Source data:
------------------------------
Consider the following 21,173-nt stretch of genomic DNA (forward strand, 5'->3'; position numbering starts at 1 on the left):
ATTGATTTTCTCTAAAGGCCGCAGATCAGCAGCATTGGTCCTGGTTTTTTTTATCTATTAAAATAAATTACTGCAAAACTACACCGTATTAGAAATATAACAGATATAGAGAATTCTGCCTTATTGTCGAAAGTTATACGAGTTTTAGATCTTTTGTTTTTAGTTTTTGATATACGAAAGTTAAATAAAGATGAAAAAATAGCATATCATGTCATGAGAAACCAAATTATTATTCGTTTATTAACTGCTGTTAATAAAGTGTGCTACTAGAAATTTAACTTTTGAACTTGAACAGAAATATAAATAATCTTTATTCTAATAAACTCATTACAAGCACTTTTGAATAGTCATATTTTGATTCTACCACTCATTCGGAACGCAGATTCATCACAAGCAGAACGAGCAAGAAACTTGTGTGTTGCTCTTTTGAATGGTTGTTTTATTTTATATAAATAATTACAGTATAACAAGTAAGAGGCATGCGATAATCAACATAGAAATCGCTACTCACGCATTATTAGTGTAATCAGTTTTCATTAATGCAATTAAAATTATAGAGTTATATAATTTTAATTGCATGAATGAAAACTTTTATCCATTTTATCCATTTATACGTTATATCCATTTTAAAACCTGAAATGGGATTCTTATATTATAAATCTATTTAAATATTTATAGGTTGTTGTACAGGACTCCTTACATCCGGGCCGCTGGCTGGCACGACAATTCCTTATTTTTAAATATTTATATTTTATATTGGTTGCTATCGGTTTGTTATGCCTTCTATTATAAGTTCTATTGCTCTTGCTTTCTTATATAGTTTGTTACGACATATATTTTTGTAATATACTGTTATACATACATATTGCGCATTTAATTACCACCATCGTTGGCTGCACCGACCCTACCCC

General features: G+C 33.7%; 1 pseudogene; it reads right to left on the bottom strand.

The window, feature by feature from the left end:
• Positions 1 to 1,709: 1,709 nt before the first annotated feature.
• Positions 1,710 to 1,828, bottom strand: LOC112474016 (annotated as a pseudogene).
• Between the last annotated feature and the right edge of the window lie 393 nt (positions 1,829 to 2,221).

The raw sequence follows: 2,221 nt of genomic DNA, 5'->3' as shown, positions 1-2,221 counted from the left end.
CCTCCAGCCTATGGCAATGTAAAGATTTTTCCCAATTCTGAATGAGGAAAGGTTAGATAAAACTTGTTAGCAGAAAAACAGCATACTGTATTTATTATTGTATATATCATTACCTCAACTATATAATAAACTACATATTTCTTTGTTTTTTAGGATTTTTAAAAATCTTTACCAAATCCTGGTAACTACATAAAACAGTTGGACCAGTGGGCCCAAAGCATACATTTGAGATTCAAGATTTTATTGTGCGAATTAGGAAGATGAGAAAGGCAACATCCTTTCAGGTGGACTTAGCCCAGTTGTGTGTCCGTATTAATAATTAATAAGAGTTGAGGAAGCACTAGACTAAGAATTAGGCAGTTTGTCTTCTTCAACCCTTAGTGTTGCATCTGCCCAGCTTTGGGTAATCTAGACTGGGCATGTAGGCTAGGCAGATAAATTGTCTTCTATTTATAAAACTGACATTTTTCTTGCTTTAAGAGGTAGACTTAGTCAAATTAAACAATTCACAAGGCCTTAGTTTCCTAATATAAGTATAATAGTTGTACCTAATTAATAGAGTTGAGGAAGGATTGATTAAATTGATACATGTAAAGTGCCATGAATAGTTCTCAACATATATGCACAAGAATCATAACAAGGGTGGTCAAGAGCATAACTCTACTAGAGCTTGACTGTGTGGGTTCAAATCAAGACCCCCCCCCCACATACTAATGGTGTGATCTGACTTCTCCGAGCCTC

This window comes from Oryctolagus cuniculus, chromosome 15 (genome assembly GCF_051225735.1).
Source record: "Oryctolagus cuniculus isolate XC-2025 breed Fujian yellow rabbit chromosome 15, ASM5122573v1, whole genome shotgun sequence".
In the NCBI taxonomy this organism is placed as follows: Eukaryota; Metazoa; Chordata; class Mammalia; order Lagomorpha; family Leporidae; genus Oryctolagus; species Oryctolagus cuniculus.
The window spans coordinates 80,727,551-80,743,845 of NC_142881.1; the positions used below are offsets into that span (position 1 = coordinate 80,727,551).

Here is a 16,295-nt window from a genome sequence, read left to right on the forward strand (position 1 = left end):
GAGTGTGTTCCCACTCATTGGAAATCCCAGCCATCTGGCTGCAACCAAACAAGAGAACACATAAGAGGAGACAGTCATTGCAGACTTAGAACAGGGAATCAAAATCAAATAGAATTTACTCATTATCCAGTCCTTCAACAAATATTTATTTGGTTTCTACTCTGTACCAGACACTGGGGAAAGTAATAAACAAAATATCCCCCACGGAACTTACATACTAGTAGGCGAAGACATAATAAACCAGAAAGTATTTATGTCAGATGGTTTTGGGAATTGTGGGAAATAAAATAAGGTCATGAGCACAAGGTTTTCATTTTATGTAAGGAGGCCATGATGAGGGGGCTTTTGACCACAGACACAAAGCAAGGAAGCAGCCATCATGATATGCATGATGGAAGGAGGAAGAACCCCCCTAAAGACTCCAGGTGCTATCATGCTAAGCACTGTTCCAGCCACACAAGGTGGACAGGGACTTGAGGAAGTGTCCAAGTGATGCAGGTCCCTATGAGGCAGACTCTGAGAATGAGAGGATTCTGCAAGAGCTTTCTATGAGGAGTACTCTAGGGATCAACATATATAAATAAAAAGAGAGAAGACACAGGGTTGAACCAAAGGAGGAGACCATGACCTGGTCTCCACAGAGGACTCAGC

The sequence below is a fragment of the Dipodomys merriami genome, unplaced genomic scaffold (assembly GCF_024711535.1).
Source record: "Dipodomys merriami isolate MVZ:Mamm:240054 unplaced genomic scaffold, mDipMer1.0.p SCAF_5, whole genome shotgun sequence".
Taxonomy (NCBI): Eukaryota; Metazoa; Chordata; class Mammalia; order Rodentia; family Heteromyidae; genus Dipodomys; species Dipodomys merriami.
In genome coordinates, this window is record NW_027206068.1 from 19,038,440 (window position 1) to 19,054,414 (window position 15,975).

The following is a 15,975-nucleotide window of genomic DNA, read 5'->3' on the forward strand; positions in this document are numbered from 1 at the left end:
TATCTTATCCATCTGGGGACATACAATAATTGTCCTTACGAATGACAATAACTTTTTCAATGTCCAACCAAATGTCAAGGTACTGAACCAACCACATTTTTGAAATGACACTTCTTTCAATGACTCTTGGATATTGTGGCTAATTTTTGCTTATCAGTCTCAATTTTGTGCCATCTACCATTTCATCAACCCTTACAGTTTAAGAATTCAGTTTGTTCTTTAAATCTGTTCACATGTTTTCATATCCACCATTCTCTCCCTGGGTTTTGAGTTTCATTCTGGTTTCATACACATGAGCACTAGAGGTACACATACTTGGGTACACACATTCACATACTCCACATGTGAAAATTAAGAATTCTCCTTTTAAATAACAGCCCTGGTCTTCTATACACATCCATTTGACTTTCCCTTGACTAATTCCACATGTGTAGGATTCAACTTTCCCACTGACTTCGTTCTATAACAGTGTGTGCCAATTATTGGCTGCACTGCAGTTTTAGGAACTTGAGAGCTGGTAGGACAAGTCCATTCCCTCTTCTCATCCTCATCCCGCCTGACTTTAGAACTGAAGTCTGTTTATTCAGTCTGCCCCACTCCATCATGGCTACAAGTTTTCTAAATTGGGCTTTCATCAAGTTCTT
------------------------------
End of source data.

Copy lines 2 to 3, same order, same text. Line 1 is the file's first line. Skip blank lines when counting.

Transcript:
ATTGATTTTCTCTAAAGGCCGCAGATCAGCAGCATTGGTCCTGGTTTTTTTTATCTATTAAAATAAATTACTGCAAAACTACACCGTATTAGAAATATAACAGATATAGAGAATTCTGCCTTATTGTCGAAAGTTATACGAGTTTTAGATCTTTTGTTTTTAGTTTTTGATATACGAAAGTTAAATAAAGATGAAAAAATAGCATATCATGTCATGAGAAACCAAATTATTATTCGTTTATTAACTGCTGTTAATAAAGTGTGCTACTAGAAATTTAACTTTTGAACTTGAACAGAAATATAAATAATCTTTATTCTAATAAACTCATTACAAGCACTTTTGAATAGTCATATTTTGATTCTACCACTCATTCGGAACGCAGATTCATCACAAGCAGAACGAGCAAGAAACTTGTGTGTTGCTCTTTTGAATGGTTGTTTTATTTTATATAAATAATTACAGTATAACAAGTAAGAGGCATGCGATAATCAACATAGAAATCGCTACTCACGCATTATTAGTGTAATCAGTTTTCATTAATGCAATTAAAATTATAGAGTTATATAATTTTAATTGCATGAATGAAAACTTTTATCCATTTTATCCATTTATACGTTATATCCATTTTAAAACCTGAAATGGGATTCTTATATTATAAATCTATTTAAATATTTATAGGTTGTTGTACAGGACTCCTTACATCCGGGCCGCTGGCTGGCACGACAATTCCTTATTTTTAAATATTTATATTTTATATTGGTTGCTATCGGTTTGTTATGCCTTCTATTATAAGTTCTATTGCTCTTGCTTTCTTATATAGTTTGTTACGACATATATTTTTGTAATATACTGTTATACATACATATTGCGCATTTAATTACCACCATCGTTGGCTGCACCGACCCTACCCC

General features: G+C 33.7%; 1 pseudogene; it reads right to left on the bottom strand.